On a more fundamental level, trigger warnings are a plea for a sanitized world, a place where no one ever encounters anything that makes them feel an unwanted emotion. This, unfortunately, is a fantasy: the world is filled with unpleasant things, including an absolutely staggering amount of human suffering. Should we table all discussion of tragedy and despair until everyone present has affirmed their comfort with the subjects or left for greener pastures? In addition to being something of a worn out cowboy platitude, the idea that the world can be a tough place to carve out a living also happens to have considerable grounding in reality. The universe is indifferent to our sensitivities. Carnage and brutality are as much a part of nature as beauty and elegance. That’s not to say we shouldn’t strive for the latter while attempting to minimize the former, but to highlight the cold reality that ugliness is a fact of life. Looked at in this way, it becomes readily apparent that the trigger warning movement is primarily a case of masturbatory activism. It is a product of WEIRD (western, educated, industrialized, rich, and democratic) privilege – the sort of thing that postmodern narratives, like those at the core of this debate, are designed to subvert.
In my previous post, I wrote about how building a college around Christian dogma was absolutely inimical to the very purpose of higher education. So it is with trigger warnings. Certainly there are people out there who have experienced horrible things. Those clinically diagnosed with P.T.S.D. might well deserve special accommodations, but these can be worked out privately with their institutions and instructors. But most people are not going to fall into that camp. Blanket trigger warnings are an implicit endorsement of a socially constructed, infinitely malleable sense of victimization. It reeks of entitlement – that, as an American, people have an inalienable right to never have contact with anything that makes them twist and squirm. If the desire for such a sterilized existence is unrealistic, it is also a pitiable. If you can’t take a bit of discomfort in your academic career, you should probably just stay the fuck home. If you aren’t made to feel uncomfortable by some of the things you read and hear, you probably aren’t going to learn a damn thing. Testing and exceeding your boundaries, both ethical and ideological, is how you develop new perspectives, nurture empathy, and cultivate wisdom. Here, Jarvie’s words are eloquent:
Structuring public life around the most fragile personal sensitivities will only restrict all of our horizons. Engaging with ideas involves risk, and slapping warnings on them only undermines the principle of intellectual exploration.
Personally, I have experienced profound insight and growth following periods in which I engaged with new ideas that left me untethered from the preconceptions I once held dear. Some folks have heaped a lot of ideas concerning propriety on the frail – if more or less well-intentioned – edifices of esoteric social theory, imbuing lofty reflections with the weight of moral imperative. Many of those ideas were forged out of a sense of intellectual curiosity, fortitude, and adventure. Now, a handful of liberal arts students, enamored of their convoluted ideas and expanding vocabularies, are willing to abandon all of that in favor of preserving their fragile sensibilities. Never let it be said that conservatives have a perfect monopoly on reactionary stupidity.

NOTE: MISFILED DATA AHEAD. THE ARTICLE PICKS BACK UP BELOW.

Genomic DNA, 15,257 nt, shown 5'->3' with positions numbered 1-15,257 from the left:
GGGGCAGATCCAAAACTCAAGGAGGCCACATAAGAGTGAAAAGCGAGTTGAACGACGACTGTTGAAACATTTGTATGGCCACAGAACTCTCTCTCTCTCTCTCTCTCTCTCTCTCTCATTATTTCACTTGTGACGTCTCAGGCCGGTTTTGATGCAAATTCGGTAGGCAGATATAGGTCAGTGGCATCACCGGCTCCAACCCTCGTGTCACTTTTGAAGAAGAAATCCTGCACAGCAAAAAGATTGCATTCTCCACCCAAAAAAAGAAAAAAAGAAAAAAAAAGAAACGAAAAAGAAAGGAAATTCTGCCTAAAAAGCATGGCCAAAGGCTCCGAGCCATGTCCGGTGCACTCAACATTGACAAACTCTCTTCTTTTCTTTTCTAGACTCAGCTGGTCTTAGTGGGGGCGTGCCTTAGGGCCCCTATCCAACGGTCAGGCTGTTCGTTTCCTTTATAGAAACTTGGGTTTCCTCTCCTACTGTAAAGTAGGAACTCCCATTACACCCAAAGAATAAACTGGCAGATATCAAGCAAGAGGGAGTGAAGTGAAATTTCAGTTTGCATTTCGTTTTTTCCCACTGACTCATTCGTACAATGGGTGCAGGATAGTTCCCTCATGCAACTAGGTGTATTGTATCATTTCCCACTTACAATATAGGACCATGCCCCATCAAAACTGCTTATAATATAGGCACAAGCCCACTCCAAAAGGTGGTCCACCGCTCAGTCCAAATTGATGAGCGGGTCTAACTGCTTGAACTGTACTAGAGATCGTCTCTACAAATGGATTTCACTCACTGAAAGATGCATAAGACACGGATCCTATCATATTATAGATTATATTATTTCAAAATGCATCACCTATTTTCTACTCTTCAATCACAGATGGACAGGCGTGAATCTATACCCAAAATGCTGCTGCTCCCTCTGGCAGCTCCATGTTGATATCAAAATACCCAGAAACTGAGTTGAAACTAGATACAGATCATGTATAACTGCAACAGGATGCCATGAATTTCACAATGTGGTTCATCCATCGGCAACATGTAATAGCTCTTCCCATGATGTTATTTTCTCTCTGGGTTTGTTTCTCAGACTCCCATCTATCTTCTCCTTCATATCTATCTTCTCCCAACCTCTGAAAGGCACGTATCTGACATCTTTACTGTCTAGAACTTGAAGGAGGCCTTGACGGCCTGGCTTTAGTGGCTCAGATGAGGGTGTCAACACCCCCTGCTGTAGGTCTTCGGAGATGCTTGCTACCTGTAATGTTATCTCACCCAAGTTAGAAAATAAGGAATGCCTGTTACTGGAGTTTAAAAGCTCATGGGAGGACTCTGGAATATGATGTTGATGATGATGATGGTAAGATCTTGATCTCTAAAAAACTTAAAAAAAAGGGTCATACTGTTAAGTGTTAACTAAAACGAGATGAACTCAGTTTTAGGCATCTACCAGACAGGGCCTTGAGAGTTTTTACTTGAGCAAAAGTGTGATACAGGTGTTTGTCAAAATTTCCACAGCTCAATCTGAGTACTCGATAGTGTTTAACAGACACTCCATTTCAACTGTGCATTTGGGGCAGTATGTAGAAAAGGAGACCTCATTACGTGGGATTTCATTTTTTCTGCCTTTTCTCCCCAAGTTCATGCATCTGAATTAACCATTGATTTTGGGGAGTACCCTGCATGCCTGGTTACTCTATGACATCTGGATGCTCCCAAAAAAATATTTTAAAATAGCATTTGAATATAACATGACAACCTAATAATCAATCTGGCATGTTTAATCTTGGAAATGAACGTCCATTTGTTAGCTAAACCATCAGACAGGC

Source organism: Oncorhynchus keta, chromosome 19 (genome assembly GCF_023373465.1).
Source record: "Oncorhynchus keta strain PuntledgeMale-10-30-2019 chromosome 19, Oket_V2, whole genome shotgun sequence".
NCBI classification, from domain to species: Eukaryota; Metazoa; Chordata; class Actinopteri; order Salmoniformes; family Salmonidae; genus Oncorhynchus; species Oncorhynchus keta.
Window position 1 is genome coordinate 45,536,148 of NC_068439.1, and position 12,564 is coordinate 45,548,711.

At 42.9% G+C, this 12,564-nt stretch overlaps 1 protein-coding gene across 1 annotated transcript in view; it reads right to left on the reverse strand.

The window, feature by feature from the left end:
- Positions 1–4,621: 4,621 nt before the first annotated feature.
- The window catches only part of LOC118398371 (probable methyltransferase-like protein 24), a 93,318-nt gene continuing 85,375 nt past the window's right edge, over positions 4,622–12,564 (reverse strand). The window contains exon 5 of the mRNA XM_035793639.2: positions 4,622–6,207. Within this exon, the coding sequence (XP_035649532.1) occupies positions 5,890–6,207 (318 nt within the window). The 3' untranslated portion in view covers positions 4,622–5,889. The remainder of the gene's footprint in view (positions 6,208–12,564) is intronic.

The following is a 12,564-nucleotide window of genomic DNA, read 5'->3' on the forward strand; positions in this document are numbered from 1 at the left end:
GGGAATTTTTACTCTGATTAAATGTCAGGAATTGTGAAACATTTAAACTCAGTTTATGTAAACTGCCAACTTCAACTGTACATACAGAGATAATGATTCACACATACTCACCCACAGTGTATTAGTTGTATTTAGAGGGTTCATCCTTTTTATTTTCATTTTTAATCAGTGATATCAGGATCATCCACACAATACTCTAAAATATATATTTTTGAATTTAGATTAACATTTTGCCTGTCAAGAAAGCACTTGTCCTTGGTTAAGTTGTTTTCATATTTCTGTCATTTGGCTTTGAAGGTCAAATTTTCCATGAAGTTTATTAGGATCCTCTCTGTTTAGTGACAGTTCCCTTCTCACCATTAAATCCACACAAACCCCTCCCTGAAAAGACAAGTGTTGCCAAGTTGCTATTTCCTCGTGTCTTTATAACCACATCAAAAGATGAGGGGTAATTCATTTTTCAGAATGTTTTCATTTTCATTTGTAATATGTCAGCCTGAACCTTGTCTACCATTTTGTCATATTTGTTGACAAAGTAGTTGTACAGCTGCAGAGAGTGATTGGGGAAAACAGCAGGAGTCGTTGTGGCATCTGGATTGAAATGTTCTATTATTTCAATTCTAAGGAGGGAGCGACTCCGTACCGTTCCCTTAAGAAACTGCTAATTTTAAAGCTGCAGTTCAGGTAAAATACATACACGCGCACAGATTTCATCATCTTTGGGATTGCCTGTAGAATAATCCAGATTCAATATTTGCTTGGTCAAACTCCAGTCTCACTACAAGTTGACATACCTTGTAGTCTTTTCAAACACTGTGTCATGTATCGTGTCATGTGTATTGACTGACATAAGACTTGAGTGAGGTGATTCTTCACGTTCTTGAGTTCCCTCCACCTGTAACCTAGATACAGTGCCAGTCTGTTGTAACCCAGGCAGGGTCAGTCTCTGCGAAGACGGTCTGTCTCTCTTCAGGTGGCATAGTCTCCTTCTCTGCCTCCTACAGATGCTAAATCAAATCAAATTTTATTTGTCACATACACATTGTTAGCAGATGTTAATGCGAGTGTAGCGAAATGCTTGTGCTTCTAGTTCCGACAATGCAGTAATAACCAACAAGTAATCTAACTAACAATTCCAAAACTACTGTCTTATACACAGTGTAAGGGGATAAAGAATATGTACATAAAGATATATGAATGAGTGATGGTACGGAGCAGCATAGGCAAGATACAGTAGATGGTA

It has been pointed out to me that someone might read this entry and think it downplays sexual assault, both as a societal problem and as an experience of intense individual trauma. That is not the case. The statistics here are unequivocally grim. Even if they were not, the existence of even isolated cases of sexual assault should be considered socially unacceptable. So, to be clear, I think sexual assault is an absolutely horrific crime and its perpetrators are some of the most vile scum imaginable.
The point remains that trigger warnings aren’t a very practical way to address the legitimate emotional trauma of that type of experience. If an institution issues trigger warnings for one thing, fairness dictates that they must issue them for all potentially uncomfortable subject matter. The cravings of addicts can be triggered by a suite of stimuli, and the consequences of being triggered could be severe (up to and including death). Nevertheless, I don’t think issuing a trigger warning any time a class might address the topic of drugs or alcohol is reasonable. But more to the point, issuing a trigger warning any time drugs or alcohol come up will not guard addicts against potential triggers. It is a definitional problem – perhaps talking about drugs and alcohol will trigger cravings in an addict, or discussion of rape will trigger emotional pain in a victim, but so might any number of other stimuli pertinent to the context in which drug abuse or sexual assault occurred. Because of this, trigger warnings have the functional effect of sterilizing intellectual discourse without reliably protecting their intended targets.
As I said, people who have experienced real trauma and carry the resulting psychological scars should probably be allowed to work out some kind of accommodations with instructors. This is an issue that likely has more to do with the bizarre way western society treats psychological illness than it does with the propriety of trigger warnings. Trigger warnings in this case are at best a means of treating a symptom. The actual problems that trigger warnings might address are elsewhere. Which is what leads me to my concerns about trigger warnings as mechanism for ideological purification, rather than a legitimate means of helping individuals cope with past trauma.